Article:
It’s really a rare and powerful phenomenon, in the parlance of the World politics, to have the noose tightened around the necks of white-collar criminals. United Nations, however, has been passionately up for such breakthroughs by laying bare the solid investigation and pushing for reforms. One such major push came from the Office of the United Nations High Commissioner for Human Rights with respect to Human Rights’ violations in Sri Lanka in the form of OISL [OHCHR Investigation on Sri Lanka], an investigation team that was established in Geneva in 2014 by the then High Commissioner for Human Rights, Navi Pillay; mandated by Human Rights Council Resolution 25/1. The timeframe equals that of Lessons Learnt and Reconciliation Commission (LLRC) i.e. February 2002 to 19 May 2009; however the report contains information upto October 2011. The initiative was meant to probe into the human rights’ violations, war crimes and crimes against humanity by the Government of Sri Lanka and related institutions, and the Liberation Tigers of Tamil Eelam (LTTE) over the course of civil war in the country. The report was released on the 16th of September, 2015.

A detailed analysis of a human rights investigation [and not a criminal investigation] was conducted by the OISL, wherein the reports were gorged with overtones of failed judicial machinery and incompetent domestic legislative system in Sri Lanka. The Office seeks to promote reconciliation, accountability and human rights in Sri Lanka. The previous Government has been repeatedly slammed for having categorically rejected the extension of any support whatsoever; required for carrying out the investigation. It was in January 2015, with the newly elected Government, that Sri Lanka saw the lifting of the political mood. ‘The new Government did not alter the stance on cooperation with the investigation, nor did it admit the investigation team into the country. However, it has engaged more constructively with me and my Office on possible options for an accountability and reconciliation process’, read a statement by the UN High Commissioner for Human Rights, Zeid Ra’ad Al Hussein. The report stresses upon the pervert nature of social and institutional structures that have played a role in constructing this unrest amidst civilian circles. Arbitrary detention, unfair trails, torture, sexual harassment, enforced and involuntary disappearances, religious tensions and violence against Muslims and Christians − constitute the bullet-point version of the large-scale atrocities that became rampant in conflict-ridden Sri Lanka. ‘These patterns of conduct consisted of multiple incidents which occurred over time. They usually required considerable resources, coordination, planning and organisation, and were usually executed by a number of perpetrators within a hierarchical command structure. Such systemic acts, if established in a court of law, may constitute war crimes and crimes against humanity, and give rise to individual criminal responsibility’, says the report. The lost faith in judiciary furthers the chaos amongst the commoners. This move seeks to herald a new scope for the regard for human rights and to shape it in letter and spirit.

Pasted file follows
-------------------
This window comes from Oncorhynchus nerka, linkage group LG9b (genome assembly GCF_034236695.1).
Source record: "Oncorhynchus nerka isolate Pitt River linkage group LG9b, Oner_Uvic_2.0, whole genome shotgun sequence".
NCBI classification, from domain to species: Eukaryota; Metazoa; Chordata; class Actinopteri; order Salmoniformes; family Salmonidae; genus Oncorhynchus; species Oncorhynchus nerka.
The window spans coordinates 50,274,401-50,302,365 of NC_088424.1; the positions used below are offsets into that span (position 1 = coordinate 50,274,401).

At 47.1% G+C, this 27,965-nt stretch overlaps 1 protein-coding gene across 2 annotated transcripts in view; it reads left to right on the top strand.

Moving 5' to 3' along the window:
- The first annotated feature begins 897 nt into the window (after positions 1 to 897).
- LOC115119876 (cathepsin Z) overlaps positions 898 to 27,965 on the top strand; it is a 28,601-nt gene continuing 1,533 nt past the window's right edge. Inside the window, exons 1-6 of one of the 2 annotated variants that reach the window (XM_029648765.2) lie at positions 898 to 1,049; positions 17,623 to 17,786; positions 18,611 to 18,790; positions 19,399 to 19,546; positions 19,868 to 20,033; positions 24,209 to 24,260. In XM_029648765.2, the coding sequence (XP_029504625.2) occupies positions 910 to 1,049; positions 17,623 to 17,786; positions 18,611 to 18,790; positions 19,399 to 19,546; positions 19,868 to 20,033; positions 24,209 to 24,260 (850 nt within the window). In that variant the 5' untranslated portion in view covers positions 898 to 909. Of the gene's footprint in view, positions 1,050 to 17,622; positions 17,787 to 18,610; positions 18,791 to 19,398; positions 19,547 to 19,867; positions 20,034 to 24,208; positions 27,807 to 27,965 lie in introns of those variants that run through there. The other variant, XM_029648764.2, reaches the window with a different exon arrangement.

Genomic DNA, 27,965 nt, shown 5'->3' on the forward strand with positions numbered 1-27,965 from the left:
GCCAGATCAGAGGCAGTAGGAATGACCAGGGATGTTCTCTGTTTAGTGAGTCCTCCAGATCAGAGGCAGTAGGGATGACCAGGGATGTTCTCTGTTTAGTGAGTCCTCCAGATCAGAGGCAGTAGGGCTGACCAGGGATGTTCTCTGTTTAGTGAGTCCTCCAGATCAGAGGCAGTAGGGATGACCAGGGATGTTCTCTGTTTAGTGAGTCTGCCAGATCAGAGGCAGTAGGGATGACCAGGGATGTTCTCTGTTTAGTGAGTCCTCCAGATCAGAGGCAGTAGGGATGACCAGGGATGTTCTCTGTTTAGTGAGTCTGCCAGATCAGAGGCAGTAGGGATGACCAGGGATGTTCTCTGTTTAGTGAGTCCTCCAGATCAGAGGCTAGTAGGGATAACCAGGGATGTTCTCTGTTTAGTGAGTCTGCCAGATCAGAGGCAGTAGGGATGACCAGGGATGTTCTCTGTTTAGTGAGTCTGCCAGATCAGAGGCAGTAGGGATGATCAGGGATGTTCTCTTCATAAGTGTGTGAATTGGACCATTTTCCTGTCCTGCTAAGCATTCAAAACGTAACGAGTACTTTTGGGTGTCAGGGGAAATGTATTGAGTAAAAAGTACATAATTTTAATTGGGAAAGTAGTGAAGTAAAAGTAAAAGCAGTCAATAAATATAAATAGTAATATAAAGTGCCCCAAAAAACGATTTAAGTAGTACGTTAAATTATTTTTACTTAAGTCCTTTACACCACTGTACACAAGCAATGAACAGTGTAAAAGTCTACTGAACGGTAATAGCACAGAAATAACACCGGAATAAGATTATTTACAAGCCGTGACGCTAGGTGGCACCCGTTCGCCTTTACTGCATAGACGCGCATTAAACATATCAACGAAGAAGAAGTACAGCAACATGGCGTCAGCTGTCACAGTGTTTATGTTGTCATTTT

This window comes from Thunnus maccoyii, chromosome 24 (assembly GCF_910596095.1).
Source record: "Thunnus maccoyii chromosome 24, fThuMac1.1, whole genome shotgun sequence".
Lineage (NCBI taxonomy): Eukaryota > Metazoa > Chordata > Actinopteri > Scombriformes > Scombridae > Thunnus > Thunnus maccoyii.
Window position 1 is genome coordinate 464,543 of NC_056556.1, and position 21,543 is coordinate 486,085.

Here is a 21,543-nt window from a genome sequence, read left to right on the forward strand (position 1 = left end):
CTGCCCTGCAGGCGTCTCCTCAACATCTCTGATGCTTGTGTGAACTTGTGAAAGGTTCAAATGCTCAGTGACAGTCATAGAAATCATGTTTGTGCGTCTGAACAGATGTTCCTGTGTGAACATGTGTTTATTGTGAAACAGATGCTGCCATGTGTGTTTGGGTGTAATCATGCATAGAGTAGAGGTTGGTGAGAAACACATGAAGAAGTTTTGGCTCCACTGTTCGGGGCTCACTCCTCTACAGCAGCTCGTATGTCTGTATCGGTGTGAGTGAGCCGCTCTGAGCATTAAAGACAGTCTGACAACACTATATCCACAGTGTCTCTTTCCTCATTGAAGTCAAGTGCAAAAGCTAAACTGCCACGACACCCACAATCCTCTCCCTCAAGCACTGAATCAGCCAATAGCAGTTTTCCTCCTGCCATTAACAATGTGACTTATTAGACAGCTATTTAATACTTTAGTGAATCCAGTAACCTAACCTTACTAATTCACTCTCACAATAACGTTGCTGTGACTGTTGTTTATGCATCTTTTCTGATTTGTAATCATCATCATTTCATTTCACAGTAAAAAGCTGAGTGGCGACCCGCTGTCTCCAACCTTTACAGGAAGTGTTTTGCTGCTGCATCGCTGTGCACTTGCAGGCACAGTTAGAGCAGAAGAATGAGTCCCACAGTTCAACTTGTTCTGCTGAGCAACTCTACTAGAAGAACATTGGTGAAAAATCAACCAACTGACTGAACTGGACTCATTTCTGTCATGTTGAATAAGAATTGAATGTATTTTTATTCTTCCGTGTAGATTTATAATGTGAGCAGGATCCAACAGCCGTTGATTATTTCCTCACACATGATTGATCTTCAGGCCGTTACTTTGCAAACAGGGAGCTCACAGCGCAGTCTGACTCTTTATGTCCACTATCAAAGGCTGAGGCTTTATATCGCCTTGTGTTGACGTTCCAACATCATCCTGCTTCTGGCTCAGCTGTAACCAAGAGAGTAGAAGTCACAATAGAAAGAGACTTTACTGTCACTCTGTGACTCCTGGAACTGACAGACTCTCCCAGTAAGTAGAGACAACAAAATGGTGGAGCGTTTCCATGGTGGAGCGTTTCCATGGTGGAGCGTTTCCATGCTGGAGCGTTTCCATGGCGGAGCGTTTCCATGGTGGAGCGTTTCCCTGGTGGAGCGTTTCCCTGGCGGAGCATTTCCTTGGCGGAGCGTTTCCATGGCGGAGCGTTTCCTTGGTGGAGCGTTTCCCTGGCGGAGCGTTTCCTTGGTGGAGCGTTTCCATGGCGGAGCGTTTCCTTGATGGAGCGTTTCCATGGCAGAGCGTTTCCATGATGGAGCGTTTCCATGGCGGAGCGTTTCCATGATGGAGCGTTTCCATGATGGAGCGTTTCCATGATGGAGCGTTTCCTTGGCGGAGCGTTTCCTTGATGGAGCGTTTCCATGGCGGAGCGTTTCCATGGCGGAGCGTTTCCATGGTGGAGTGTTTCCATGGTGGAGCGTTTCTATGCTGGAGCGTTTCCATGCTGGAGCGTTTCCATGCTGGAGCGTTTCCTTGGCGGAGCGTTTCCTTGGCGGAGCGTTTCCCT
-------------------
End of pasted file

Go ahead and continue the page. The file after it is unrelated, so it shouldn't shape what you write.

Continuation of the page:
The report is basically aimed at addressing the loopholes in the already existing criminal justice system in the country. The crimes on the international platform cannot be dealt with under regular crimes under domestic law and the Sri Lanka has witnessed just that. The scanty procedural mechanism for witness and victim protection, the corrupted state’s security forces, police and intelligence services, the insufficient legislation to deal with crimes of international weightage calls for the establishment of an ad hoc hybrid special court, integrating international judges, prosecutors, lawyers and investigators, mandated to try notably the war crimes and crimes against humanity, with its own independent investigative and prosecuting organ, defence office and witness and victims protections programme. In a highly polarized environment, such a mechanism is essential to give all Sri Lankans, especially victims, confidence in the independence and impartiality of this process.

This report not only seeks to address the faulty mechanism of prosecution but basically aims at hitting impunity and to bring about ‘judicial accountability, truth-seeking, reparations, vetting and deep institutional reform.’ Prosecuting some high-profile criminals that have failed to comply with international humanitarian law would do well in sending across a strong deterrent message. However, both the parties to the war need to stand shoulder to shoulder in the dock for committing atrocities on the civilians in Sri Lanka. The LTTE cadres launching attacks on the civilian population and coercing them into submission is as much a matter of concern as the Government failing to comply with the international law. The essence of the investigation is purely to provide redressal mechanism to the people who have been through torture at the hands of either party in the war. All eyes are on the newly-elected Government – hoping in the meantime, will it stand the test of time (?)